The translator approaches this work with an absolute willingness to give herself over to its strangeness, and a determination to allow Neruda’s emerging voice to speak for itself.

Part of the goal of this publication, according to Mark Eisner’s introduction, is to provide access to Neruda’s work in the form in which he intended it to be read – which is visually striking in its use of space on the page, as well as confusing. Neruda intentionally kept errata and left out page numbers, punctuation, and other visual markers that help guide readers through a text. Later editions opted to correct these “flaws” and make the text more accessible to readers. There is some logic to the decision, as Neruda was largely known as an accessible poet. In his review of Mark Eisner’s biography of Neruda, Troy Jollimore writes: “Moved at an early age by the exploitation of the disadvantaged, he viewed poetry as existing for the benefit of the common people. ‘Poetry is like bread,’ he famously wrote. ‘It should be shared by all, by scholars and by peasants, by all our vast, incredible, extraordinary family of humanity.’” However, this perception glosses over the moment in time captured in venture, a chrysalis of creative energy that propelled Neruda forward in his life and his art.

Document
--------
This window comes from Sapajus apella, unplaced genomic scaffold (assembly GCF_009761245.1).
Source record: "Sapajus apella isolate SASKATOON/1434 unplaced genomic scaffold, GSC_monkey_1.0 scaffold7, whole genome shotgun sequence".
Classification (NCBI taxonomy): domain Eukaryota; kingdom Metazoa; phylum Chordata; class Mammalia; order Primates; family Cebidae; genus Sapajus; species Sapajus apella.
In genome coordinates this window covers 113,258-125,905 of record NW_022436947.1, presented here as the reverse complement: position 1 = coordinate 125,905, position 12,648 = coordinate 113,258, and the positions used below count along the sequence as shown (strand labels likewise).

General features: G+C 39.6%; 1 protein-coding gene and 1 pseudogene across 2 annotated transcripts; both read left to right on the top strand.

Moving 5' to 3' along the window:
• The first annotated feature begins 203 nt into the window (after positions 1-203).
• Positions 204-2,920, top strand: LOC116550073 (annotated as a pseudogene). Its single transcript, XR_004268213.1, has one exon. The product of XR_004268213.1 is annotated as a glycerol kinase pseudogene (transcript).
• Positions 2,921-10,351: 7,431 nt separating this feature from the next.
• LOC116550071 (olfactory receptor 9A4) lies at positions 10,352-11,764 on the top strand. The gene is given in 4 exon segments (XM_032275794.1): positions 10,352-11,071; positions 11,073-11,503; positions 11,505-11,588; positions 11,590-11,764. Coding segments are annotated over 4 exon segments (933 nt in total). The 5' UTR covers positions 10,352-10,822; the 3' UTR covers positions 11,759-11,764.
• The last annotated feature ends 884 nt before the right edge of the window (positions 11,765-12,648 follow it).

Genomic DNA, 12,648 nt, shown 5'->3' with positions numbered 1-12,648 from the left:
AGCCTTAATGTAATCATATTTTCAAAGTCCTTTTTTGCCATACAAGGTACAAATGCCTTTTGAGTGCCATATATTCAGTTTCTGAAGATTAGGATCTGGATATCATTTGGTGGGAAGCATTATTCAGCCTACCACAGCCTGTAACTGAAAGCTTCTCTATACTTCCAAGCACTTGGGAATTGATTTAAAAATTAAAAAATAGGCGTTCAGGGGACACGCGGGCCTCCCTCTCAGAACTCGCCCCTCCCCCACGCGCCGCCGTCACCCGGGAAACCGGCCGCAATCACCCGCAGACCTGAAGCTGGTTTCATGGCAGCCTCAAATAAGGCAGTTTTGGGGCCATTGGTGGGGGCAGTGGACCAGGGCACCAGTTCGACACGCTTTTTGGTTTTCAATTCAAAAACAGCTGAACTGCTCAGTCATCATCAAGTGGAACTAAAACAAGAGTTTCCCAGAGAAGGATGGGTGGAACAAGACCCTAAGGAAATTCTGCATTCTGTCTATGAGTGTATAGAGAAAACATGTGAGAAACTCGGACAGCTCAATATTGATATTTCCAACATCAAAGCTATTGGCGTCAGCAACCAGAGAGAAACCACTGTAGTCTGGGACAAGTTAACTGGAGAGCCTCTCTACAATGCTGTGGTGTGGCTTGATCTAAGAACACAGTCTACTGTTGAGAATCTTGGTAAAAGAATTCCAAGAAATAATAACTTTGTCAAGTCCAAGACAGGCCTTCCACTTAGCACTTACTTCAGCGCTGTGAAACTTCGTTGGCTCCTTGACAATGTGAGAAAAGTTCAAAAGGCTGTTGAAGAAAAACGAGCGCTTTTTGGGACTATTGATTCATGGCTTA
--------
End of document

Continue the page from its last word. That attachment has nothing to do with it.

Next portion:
Powell performs acrobatic feats in preserving the strangeness of the text, while also capturing the physical energy that courses through the poem. She dances between internal rhymes and alliteration to convey the sense of each canto, as in the line: “without meaning to i let loose the canto the exaltation of the night / the wind blew past whipping my back happy emerging from its egg.” The repeating long sounds of “past,” “back” and “happy” convey the energy of the repeating sounds in Spanish that carry on throughout the book. The resulting text glides through oceans, dreamscapes and nightscapes — but only for the readers willing to close their eyes and jump, free falling through Neruda’s alternate consciousness as Powell herself has done.

Neruda, Pablo. Venture of the Infinite Man. Tr. Jessica Powell. San Francisco, CA: City Lights Publishers, 2017.